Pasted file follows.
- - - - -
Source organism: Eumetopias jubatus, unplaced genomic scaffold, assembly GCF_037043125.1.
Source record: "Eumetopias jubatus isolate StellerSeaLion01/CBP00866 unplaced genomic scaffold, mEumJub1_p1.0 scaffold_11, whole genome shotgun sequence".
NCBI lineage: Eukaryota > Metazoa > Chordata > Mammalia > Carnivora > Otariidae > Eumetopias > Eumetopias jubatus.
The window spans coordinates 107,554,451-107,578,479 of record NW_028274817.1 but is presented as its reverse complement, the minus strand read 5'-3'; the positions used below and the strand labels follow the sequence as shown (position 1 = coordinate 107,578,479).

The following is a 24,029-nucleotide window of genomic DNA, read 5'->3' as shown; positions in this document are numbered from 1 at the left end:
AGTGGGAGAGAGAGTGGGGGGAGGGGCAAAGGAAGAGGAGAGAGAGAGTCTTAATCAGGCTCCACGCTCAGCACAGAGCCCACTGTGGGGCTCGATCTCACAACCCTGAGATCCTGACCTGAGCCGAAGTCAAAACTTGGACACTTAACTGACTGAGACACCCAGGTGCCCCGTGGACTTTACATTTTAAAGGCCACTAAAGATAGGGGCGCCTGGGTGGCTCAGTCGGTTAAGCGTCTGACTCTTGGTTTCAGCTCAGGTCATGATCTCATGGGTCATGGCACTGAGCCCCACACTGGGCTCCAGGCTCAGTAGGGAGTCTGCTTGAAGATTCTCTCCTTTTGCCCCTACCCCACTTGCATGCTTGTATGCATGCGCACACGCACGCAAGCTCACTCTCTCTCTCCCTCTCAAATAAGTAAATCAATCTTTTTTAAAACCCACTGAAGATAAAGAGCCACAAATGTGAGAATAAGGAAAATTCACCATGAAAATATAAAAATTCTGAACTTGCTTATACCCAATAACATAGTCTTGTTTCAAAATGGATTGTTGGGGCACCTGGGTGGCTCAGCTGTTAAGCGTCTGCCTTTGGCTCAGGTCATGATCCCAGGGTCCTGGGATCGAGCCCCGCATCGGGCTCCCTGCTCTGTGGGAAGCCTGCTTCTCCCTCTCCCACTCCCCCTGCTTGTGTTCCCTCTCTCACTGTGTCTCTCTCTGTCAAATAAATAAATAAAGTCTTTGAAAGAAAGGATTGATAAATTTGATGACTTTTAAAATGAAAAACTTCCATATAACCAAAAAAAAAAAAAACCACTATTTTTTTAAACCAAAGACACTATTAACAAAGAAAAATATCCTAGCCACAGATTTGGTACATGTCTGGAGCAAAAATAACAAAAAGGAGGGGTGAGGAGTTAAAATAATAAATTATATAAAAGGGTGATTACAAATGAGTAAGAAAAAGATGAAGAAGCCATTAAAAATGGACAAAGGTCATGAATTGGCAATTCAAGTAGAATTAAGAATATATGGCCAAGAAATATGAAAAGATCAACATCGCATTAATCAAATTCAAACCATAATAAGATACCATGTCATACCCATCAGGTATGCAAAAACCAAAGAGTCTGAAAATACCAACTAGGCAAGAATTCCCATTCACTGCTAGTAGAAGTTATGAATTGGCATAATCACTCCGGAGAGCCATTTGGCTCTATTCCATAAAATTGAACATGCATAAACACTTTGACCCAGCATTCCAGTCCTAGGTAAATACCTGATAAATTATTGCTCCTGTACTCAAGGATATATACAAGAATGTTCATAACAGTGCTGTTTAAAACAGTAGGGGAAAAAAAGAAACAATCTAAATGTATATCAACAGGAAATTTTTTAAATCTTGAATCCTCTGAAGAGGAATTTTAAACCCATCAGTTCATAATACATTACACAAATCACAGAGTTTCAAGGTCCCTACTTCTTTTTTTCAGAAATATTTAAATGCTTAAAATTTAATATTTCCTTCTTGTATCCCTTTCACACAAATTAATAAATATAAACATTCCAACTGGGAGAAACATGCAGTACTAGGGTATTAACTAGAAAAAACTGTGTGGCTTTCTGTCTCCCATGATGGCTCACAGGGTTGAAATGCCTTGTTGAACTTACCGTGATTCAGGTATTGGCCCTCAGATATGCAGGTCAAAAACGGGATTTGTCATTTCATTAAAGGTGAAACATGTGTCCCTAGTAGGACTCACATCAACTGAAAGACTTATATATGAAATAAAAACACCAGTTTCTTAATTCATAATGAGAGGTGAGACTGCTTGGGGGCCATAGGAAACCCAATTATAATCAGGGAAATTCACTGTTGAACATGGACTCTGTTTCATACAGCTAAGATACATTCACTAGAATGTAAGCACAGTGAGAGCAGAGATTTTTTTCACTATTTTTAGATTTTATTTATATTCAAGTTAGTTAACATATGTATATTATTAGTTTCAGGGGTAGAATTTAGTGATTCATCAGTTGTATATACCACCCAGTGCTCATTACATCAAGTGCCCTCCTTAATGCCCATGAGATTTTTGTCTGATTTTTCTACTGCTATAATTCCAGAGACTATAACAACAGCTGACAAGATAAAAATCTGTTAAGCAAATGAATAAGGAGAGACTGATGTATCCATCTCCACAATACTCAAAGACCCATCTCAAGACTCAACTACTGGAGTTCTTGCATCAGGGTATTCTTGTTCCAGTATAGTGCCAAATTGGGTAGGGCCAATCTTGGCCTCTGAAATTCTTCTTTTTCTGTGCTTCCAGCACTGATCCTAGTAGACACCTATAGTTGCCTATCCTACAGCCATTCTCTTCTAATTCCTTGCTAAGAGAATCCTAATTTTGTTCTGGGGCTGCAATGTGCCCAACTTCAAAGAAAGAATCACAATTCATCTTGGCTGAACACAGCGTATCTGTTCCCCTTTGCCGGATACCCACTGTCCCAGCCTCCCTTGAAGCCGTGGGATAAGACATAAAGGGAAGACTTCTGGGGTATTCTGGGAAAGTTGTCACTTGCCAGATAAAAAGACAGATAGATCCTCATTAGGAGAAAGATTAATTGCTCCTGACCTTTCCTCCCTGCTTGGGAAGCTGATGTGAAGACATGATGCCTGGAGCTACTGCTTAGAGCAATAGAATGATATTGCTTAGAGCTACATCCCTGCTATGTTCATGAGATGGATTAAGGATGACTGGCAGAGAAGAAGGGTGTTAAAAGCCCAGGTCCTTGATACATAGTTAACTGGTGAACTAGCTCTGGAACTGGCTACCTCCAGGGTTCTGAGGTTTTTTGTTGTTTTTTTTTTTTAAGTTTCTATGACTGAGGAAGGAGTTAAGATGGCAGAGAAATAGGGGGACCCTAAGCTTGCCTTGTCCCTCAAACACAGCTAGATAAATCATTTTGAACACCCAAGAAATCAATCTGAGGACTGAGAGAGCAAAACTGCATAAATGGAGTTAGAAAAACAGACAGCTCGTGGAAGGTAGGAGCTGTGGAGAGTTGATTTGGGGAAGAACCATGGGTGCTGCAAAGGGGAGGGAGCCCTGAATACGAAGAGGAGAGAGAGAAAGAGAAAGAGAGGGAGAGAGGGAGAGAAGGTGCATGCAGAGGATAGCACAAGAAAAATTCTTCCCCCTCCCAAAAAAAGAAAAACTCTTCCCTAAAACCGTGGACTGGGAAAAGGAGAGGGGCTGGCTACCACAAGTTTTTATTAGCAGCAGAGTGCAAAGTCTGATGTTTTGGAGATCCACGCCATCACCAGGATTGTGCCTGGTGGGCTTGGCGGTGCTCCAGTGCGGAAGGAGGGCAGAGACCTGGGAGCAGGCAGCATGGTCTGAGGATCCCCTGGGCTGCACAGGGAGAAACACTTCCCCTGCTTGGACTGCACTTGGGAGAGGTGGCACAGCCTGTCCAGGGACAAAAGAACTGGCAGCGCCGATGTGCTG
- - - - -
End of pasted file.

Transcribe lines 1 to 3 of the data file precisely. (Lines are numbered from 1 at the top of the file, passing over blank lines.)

Source organism: Eumetopias jubatus, unplaced genomic scaffold, assembly GCF_037043125.1.
Source record: "Eumetopias jubatus isolate StellerSeaLion01/CBP00866 unplaced genomic scaffold, mEumJub1_p1.0 scaffold_11, whole genome shotgun sequence".
NCBI lineage: Eukaryota > Metazoa > Chordata > Mammalia > Carnivora > Otariidae > Eumetopias > Eumetopias jubatus.